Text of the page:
JPMorgan Chase CIO Ina Drew Resigns
By BILL McGUIRE and KEVIN DOLAK
Ina Drew, the chief investment officer at JPMorgan Chase and one of the top women on Wall Street, resigned today in the wake of the firm's $2.3 billion in-house trading loss.
JPMorgan said in a statement today that Matt Zames, currently co-head of Global Fixed Income in the Investment Bank and head of Capital Markets within the Mortgage Bank, will take on Drew's role. The bank is very strong and well capitalized, CEO Jamie Dimon said in the statement.
Drew, 55, for the past seven years had led the trading division at the bank. A trader known as the "London Whale" Bruno Michel Iksil is also said to be leaving. Drew, who made $14 million last year, offered to resign after the disclosure of the firm's loss May 10, which could top $4 billion.
"Ina Drew has been a great partner over her many years with our firm. Despite our recent losses in the CIO, Ina's vast contributions to our company should not be overshadowed by these events," Dimon said in the statement.
The executive in charge of the London desk that executed the bungled trades, and the team's managing director are the other two executives expected to leave the firm, AP reported.
Late last week CEO Dimon said the trading loss was an "egregious" failure in a unit managing risks.
The loss reportedly came within the last six weeks and resulted from trading in so-called credit derivatives. By the closing of the markets on Friday, roughly 10 percent of the firm's stock price was lopped off. JPMorgan Chase is the largest bank in the Unites States.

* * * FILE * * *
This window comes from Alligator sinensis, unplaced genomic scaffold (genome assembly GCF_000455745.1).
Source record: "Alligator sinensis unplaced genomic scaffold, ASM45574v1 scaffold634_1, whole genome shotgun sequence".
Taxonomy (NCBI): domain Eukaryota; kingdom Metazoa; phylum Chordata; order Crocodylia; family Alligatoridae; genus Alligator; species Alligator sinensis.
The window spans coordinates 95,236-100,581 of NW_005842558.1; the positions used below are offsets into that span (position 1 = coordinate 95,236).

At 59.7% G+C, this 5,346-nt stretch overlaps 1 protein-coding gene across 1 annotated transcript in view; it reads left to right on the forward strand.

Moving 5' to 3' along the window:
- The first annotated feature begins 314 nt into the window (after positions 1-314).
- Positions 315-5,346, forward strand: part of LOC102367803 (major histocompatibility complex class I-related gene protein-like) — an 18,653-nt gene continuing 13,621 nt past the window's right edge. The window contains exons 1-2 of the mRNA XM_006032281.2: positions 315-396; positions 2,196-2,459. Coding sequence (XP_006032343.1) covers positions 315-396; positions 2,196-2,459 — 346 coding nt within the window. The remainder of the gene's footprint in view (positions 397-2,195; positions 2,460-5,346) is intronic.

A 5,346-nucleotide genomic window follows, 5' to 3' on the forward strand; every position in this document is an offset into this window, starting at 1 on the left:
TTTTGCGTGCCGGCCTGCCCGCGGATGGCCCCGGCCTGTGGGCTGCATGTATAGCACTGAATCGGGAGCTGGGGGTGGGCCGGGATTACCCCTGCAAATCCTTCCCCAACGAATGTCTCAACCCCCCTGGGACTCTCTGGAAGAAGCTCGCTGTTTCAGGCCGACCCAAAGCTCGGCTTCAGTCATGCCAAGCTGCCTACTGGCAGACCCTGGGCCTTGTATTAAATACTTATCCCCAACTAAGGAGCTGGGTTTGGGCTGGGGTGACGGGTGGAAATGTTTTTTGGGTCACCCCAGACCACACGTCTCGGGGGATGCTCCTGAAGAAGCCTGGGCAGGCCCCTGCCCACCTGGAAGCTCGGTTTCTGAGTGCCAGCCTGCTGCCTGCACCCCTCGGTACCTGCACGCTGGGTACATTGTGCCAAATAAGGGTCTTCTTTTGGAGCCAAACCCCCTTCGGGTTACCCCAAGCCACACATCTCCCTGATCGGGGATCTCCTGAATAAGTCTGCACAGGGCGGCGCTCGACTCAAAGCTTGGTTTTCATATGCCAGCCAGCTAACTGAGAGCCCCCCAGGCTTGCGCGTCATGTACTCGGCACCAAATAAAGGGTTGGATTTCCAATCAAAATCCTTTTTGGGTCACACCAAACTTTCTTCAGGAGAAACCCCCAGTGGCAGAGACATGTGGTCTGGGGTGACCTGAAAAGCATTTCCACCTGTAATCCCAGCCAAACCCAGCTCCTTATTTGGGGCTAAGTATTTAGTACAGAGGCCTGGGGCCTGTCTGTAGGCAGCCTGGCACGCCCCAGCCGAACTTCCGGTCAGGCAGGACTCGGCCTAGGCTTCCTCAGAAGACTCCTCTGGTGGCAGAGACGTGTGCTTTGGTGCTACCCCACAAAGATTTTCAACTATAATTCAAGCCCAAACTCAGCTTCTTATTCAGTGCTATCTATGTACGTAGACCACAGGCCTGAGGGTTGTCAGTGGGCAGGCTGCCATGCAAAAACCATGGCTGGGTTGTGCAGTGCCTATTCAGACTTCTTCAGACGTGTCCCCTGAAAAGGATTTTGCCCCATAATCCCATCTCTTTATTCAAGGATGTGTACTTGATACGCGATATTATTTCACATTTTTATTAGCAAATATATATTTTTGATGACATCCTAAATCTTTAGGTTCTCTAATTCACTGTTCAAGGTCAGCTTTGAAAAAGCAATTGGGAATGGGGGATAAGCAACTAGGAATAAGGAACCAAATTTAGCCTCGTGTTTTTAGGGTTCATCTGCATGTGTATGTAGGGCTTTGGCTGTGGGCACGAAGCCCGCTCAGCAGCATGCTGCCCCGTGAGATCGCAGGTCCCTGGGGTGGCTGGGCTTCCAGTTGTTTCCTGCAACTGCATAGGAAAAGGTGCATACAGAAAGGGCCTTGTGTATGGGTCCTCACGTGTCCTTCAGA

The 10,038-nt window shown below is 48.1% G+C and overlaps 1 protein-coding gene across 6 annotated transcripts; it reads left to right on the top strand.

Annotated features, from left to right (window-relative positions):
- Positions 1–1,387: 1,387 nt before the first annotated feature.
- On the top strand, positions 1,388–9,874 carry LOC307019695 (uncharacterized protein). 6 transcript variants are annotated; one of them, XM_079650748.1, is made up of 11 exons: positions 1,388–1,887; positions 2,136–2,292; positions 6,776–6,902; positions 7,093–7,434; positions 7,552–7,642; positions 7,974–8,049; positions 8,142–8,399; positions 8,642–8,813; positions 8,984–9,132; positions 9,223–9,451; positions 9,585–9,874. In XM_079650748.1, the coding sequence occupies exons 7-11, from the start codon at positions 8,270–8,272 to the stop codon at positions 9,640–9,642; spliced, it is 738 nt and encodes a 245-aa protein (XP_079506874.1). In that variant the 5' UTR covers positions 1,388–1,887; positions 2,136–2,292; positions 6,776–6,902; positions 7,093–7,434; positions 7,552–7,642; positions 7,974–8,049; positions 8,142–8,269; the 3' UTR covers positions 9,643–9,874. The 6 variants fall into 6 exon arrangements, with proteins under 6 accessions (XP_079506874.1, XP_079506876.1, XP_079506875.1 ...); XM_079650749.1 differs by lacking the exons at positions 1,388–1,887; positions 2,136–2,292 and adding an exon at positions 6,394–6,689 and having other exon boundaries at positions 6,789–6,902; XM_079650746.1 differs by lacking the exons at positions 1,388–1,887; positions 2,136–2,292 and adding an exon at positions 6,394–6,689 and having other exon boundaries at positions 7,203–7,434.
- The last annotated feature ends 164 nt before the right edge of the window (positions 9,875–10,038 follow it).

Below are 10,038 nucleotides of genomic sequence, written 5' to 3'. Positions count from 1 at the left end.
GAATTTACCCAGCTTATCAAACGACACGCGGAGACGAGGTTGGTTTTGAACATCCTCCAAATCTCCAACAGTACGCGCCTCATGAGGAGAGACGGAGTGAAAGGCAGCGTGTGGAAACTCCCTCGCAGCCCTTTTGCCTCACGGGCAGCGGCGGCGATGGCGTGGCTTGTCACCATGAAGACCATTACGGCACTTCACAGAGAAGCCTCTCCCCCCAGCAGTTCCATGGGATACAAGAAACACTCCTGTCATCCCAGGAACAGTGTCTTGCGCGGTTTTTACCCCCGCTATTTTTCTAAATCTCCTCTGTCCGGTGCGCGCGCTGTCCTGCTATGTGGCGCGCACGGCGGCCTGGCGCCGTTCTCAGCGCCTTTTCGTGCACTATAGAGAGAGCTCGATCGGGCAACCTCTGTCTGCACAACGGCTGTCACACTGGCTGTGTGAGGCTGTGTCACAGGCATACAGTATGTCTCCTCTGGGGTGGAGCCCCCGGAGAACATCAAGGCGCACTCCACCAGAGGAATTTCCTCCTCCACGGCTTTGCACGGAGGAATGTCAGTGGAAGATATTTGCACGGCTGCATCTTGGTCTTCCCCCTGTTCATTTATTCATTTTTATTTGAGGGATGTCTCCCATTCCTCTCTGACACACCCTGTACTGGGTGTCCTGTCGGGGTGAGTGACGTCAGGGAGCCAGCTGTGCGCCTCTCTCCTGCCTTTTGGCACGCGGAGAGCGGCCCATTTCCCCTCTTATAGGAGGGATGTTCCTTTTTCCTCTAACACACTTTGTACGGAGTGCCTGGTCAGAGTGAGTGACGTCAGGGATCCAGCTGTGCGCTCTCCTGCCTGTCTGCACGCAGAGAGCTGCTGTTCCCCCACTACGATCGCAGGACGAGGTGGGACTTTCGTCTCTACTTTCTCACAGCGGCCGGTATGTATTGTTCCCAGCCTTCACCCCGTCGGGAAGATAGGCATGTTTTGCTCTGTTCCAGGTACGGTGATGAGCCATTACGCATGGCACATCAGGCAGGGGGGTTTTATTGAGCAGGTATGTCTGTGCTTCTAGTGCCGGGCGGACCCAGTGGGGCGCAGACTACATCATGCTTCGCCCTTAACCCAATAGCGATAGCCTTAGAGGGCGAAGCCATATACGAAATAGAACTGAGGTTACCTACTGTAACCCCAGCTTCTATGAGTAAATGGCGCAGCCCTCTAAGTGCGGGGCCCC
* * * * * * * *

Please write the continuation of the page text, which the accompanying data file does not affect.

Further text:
"There were many errors, sloppiness and bad judgment," Dimon said. "These were grievous mistakes, they were self-inflicted."
Congress and the FDIC have been grappling with how to prevent "too big to fail" institutions from taking big risks knowing that the U.S. Treasury is there to back them up.
The Securities and Exchange Commission has started an early stage review into the loss, according to the Wall Street Journal.
"It's important to remember that our company is very strong and well capitalized, with leading franchises across our businesses. We maintain our fortress balance sheet and capital strength to withstand setbacks like this, and we will learn from our mistakes and remain diligently focused on our clients, who count on us every day," Dimon said in today's statement.
Speaking on ABC News' "This Week" on Sunday, Rep. Barney Frank, D-Mass., said that he hopes the still-forming Volcker Rule - which would place limits on certain speculative proprietary trading - would prevent the type of behavior that JP Morgan Chase engaged in.
"I hope that the final rule will prevent this," said Frank, who is an author of the Dodd-Frank financial reform bill.